According to storytelling expert, Linda Fredericks, listening to stories can help with develop the brain, particularly neural pathways, memory and inferential learning.
As people listen to stories, they form images in their minds that are stored in the memory as symbols. Studies have shown that humans only retain 20% of what they read, but they recall 80% of symbols. The mental images created through listening to stories, stimulates appropriate neural development in the brain. When children want to hear these stories over and over again, these connecting neural pathways are strengthened between different parts of the brain, allowing the child to incorporate new learning.
Children also begin to understand the relationships between the symbols such as animals and heroes and dragons and the values that they stand for (Fredericks, forthcoming).
Listening to the rich, metaphorical language of a good night story can help a child understand the patterns in oral language and is a necessary developmental step to becoming a competent reader and writer. Learning in a second language is also enhanced.
Teachers often use the power of the story to hold children’s interest while they come to grips with higher order concepts which may be difficult to explain without the story as an example. This is modelled for children who use it in turn, when they face a difficult problem to solve.
Also in the classroom, particularly for children with special needs, listening to stories engages the learner by focusing attention, provoking curiosity, beckoning involvement and enquiry, leading to a more sustained engagement on the part of these children.
Developing a love of literature at an early age can open the child to a world of story and literature which is rich and alive.
The story is fundamental to life as Benton and Fox (1985) explain, “when a day passes it is no longer there. What remains of it? Nothing more than a story. If stories weren’t told or books written, we would live like the beasts, only for the day. Stories don’t help us to live better. They help us to understand living better. ”
Honoring The Past
The National Storytellers Network sees storytelling as a form of human expression where, “there are many cultures on earth, each with rich traditions, customs and opportunities for storytelling. All these forms of storytelling are valuable. All are equal citizens in the diversity of storytelling.” It is through exposure to this diversity that a rich tapestry of experience is created, which helps the child not only appreciate his/her own cultural heritage but the heritage of others as well.
During the International Year of the Family, the United Nations Secretariat and World Conference of Cities and Corporations honoured The Virtues Project as a model global program for families of all cultures. The Virtues Project (Kavelin-Popov L, Popov, D, Kavelin J, 1997) shares that, “qualities of character and the simple elements of spirituality are honored by all cultures and sacred traditions. All cultures honour virtues such as courage, love, honesty, loyalty, excellence and service, yet they apply them differently according to their own diverse value systems.”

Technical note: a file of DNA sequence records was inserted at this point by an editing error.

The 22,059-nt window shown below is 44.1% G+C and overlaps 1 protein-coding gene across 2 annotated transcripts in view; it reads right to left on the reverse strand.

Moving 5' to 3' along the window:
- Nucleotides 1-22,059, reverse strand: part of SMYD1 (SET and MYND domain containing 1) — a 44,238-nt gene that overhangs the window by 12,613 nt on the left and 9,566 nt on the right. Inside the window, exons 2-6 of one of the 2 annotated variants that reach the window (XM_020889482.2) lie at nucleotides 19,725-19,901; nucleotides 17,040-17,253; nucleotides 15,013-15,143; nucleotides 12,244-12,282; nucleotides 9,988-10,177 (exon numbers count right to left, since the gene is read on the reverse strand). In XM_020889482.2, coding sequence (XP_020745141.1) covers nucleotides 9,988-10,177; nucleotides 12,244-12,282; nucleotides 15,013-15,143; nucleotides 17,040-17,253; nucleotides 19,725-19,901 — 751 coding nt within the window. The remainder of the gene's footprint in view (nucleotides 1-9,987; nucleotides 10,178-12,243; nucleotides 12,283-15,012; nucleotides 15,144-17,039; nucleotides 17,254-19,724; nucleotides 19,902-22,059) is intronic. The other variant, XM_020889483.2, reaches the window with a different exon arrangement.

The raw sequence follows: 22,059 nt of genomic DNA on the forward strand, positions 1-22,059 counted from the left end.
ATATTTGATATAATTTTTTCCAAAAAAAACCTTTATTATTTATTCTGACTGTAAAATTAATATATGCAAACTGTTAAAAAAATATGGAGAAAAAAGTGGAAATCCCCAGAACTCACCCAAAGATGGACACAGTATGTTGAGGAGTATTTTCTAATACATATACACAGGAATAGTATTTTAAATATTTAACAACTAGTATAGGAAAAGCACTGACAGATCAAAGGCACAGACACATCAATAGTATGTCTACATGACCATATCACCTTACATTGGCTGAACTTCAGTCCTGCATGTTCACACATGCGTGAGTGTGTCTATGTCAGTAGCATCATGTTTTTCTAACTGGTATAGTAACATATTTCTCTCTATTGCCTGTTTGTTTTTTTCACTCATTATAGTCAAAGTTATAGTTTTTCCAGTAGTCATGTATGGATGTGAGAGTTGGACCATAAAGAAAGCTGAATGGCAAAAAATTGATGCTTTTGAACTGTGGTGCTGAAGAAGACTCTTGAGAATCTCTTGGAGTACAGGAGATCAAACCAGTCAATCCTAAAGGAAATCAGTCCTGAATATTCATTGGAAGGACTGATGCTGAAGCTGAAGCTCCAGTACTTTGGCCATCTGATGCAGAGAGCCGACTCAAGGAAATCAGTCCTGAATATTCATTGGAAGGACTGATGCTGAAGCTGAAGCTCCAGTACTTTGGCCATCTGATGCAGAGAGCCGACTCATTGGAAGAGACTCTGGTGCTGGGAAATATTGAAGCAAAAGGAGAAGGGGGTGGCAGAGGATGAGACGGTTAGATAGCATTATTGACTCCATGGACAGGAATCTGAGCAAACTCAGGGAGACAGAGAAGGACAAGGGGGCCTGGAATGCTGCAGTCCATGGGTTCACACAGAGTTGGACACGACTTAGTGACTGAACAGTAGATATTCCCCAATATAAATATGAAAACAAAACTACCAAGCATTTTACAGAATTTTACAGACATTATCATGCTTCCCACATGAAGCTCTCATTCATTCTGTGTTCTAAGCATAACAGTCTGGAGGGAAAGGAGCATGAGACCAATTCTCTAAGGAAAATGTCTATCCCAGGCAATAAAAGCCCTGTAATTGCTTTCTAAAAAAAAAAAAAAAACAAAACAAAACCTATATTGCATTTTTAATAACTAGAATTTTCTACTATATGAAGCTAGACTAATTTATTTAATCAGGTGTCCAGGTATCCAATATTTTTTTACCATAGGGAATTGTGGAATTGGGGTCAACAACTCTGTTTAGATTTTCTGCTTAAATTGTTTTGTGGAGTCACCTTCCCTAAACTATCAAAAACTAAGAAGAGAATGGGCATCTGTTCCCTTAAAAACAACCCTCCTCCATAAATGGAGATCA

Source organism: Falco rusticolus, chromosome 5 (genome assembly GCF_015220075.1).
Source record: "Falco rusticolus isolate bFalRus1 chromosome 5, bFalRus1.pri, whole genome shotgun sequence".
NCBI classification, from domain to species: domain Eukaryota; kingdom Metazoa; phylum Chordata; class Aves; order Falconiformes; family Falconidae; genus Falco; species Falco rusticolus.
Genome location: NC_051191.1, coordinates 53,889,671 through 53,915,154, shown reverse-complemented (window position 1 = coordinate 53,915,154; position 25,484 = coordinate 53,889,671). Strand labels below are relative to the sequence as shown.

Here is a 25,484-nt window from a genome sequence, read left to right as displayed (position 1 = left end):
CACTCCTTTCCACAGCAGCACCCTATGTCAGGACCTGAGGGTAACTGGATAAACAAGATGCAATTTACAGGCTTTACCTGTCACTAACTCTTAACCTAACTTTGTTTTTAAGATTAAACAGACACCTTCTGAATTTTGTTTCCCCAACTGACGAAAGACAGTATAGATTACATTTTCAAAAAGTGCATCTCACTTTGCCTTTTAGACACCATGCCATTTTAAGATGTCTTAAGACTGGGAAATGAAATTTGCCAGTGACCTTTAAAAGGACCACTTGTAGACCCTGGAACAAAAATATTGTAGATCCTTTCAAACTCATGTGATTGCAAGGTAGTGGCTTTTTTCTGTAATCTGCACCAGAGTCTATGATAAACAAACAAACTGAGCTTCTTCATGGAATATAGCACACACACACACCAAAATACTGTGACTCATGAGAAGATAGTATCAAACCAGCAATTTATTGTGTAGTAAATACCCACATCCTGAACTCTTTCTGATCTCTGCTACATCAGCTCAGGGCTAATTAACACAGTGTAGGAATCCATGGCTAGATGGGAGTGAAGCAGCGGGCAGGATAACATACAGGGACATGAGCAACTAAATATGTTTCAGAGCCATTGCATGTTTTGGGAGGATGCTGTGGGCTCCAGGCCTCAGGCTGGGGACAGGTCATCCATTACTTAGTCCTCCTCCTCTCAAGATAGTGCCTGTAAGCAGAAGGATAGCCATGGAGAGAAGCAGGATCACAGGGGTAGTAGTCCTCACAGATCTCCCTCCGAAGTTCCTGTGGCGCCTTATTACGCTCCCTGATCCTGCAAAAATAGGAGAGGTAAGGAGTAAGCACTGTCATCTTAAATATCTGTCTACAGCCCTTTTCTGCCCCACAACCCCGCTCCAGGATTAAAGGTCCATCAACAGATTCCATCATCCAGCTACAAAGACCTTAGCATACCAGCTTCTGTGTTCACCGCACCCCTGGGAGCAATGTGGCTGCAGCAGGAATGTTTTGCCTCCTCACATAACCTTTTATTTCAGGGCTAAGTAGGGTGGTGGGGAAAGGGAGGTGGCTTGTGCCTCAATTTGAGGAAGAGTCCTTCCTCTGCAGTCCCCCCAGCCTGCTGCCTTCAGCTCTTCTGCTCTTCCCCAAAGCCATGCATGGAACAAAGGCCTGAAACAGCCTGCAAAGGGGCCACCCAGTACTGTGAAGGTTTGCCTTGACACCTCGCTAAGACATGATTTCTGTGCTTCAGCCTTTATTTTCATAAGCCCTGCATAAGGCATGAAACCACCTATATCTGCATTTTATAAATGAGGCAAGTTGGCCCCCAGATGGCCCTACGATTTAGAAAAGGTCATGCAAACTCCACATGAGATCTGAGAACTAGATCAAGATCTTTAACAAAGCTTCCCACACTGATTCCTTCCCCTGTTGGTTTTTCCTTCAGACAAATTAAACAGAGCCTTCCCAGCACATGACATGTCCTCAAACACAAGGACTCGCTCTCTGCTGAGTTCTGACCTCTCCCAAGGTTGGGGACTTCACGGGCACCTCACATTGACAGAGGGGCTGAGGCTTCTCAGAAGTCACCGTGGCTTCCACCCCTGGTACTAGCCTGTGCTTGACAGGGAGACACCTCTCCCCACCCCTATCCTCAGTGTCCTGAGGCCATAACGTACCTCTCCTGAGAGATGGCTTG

Culturally, storytelling is the preferred sense-making currency of human relationships (Boje 1991). It is how we relate to each other, how we build rapport and develop empathy. Good stories assist in the development of an ethical value system.
Stories can bond people from diverse backgrounds, “help forge group identities and create a sense of common culture and understanding” (Fredericks & Cox).
Stories are effective in increasing tolerance and understanding of people from other cultures. Story telling can promote social competence by showing young people which qualities cause relationships to thrive and which actions sow distrust and discord (Linda Fredericks, forthcoming).
Listening to a good night story is a pathway to peace. Diverse cultures recognise storytelling as a medium for sharing important information about living as an individual and feeling connected to your family, the community, the environment and the divine (Fredericks & Cox).
Mohandas Gandhi said, “If we are to teach real peace in the world, we shall have to begin with the children.”
For the person who bestows a good night story on a child, know that you can have a profoundly positive effect. The stories children listen to in their childhood, stay in their hearts and minds through to adulthood and influence the way they think about themselves and interact in the world. In the words of master storyteller Charles Dickens, “A loving heart is the truest wisdom.”
Treasure a child by telling them a good night story, every night.
Photo credit: Josh Dubya